To add my voice on the "Software is important too" comment.  Apple has w/o apology dropped support for Aperture which will leave photography pros no choice but Lightroom and Adobe's new found preference for subscription software which already infects the CAD marketplace.  How much cost is there to maintain a mature product?  If Apple can throw the Photographers under the bus, can we believe them that Final Cut Pro and Logic will endure? 

    If Apple routinely prioritizes "all-in-one" non-upgradeable hardware which is thin and sexy, can they be taken seriously when they say that they are serious about the "Pro" marketplace?  I thought Steve Jobs matrix had two axes: Consumer / Pro and Desktop / Portable.  But presently we don't have useful products in either a Pro Desktop nor Portable.  If HP cheated and put a Desktop chip in their portable, maybe that is the correct choice.  Add liquid cooling to the thing if you need to, but not having a 64KB RAM capability is inexcusable.  Not to mention the stupidity of their "thermally constrained" all-in-one non-upgradable so-called Mac Pro.  I thought it absurd that companies made "trash can holders" to try to fit Mac Pros into 19" racks.  Apple used to have a server product which they let die on the vine.  They had a server operating system which got no maintenance and lost features on every release.  What a joke. Linux running on White Box hardware keeps looking better and better. With the world moving to the cloud, how can Apple argue that there is no market for server hardware?  The market is there, but Apple does not know how to market to the enterprise nor the OEM.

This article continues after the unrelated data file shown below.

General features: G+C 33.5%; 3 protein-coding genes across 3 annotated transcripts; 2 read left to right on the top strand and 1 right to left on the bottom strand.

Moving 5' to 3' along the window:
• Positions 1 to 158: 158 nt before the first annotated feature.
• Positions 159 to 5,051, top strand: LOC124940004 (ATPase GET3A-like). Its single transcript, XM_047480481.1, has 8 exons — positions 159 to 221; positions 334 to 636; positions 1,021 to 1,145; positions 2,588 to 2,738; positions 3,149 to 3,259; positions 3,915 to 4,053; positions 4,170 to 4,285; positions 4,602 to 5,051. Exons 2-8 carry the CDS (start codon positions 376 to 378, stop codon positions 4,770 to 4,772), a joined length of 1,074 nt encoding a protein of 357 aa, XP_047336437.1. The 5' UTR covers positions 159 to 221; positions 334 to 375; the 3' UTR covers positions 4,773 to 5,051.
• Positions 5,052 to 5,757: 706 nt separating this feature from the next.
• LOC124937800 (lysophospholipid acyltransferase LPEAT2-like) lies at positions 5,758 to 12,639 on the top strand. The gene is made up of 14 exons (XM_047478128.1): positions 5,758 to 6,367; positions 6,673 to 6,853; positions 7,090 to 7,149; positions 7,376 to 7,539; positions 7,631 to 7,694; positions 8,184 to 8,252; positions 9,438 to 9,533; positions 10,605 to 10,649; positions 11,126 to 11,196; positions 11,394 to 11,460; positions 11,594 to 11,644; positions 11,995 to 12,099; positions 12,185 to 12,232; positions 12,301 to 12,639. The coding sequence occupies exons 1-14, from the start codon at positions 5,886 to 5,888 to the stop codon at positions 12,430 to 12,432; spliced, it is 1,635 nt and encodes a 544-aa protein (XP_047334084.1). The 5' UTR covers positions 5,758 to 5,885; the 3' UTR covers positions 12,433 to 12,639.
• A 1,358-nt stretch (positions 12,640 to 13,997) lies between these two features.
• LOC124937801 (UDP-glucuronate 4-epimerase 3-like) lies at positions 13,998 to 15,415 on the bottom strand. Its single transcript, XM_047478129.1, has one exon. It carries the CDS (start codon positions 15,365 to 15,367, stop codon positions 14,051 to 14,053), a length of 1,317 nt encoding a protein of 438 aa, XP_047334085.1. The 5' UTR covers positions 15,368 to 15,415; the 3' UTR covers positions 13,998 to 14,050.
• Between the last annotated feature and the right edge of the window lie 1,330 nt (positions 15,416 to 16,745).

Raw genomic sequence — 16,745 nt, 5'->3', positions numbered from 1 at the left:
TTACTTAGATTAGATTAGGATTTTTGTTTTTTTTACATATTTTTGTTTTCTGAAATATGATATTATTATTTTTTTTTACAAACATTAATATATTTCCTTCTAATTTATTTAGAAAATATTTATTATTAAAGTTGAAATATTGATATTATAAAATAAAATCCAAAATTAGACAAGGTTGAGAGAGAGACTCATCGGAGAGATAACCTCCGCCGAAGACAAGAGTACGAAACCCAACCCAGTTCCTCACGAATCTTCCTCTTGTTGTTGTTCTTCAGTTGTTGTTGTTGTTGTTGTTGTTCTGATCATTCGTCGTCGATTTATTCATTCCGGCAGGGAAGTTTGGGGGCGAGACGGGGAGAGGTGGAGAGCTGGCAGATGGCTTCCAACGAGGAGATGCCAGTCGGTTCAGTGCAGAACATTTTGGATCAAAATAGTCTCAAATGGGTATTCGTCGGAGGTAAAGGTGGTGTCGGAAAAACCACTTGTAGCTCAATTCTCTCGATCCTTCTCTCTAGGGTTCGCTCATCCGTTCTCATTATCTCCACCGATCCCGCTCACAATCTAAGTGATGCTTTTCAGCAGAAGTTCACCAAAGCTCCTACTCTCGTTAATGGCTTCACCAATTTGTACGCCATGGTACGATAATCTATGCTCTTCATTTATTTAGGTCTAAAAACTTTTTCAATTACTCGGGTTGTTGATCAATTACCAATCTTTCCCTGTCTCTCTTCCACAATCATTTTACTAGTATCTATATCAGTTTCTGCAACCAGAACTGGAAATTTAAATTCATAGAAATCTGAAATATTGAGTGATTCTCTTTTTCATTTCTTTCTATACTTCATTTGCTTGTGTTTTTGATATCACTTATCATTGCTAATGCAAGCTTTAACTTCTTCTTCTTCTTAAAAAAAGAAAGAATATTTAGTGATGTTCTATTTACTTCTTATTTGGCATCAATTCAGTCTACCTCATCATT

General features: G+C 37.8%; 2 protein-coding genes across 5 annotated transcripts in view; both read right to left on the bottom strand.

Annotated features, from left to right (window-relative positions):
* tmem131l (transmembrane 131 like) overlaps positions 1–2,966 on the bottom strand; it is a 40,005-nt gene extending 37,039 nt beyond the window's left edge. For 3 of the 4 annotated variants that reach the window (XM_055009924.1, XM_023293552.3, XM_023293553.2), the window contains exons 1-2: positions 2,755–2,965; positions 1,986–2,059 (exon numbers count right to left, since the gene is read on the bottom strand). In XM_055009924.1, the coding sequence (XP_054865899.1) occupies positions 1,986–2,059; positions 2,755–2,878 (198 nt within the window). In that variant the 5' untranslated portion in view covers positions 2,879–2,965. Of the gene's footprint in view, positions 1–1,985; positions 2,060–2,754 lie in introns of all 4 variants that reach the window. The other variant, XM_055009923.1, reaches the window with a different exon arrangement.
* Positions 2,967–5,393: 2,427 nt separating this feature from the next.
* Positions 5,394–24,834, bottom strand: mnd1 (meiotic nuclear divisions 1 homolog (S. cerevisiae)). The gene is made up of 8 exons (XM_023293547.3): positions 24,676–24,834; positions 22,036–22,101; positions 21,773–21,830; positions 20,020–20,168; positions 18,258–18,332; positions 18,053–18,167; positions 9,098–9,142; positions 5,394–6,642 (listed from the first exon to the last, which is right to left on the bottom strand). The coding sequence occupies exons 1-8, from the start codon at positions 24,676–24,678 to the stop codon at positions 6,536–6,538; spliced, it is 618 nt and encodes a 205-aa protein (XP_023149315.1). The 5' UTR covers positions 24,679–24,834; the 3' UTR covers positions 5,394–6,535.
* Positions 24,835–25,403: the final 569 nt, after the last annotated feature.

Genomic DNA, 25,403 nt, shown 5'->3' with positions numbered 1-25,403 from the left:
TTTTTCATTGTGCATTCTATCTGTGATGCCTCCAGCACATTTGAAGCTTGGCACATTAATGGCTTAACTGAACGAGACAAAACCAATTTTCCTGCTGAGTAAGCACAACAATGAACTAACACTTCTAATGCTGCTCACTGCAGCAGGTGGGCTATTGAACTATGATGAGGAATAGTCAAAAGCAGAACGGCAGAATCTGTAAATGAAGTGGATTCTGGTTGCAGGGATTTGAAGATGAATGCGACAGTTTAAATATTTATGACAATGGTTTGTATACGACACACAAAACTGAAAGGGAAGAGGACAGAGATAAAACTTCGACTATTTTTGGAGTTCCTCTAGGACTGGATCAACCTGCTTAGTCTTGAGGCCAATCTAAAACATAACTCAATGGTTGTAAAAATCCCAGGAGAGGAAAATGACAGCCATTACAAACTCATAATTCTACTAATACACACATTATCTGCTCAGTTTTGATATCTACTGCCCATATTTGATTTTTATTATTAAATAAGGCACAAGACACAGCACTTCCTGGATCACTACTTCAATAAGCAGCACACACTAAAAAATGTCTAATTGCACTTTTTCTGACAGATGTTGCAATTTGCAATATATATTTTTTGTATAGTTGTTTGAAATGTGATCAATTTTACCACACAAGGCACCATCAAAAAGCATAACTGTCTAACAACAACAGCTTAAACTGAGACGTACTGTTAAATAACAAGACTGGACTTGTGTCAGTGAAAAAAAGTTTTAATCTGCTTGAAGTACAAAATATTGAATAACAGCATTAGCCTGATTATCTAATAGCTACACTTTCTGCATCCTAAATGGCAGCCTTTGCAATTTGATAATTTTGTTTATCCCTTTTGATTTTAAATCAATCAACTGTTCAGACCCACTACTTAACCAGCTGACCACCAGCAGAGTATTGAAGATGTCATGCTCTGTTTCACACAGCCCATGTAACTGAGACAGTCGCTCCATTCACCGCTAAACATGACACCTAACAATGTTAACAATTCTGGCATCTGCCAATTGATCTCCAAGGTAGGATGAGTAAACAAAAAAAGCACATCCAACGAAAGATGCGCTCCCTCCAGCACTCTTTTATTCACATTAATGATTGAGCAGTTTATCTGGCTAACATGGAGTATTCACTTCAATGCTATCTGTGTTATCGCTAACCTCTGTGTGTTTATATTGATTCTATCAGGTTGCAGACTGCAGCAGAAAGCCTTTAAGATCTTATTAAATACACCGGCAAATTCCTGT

It is their own myopia which leads them to their current conundrum of being the world's largest company that is essentially a "one trick pony".  The stock market gives Apple half the PE ratio of companies like Amazon and Google because it worries that any given year, Apple will fail to pull another rabbit out of its hat and make an adequately compelling replacement for the iPhone #N.  Had they pursued the server market and the pro market with any determination at all, they could have greatly increased their customer base and de-risked their business.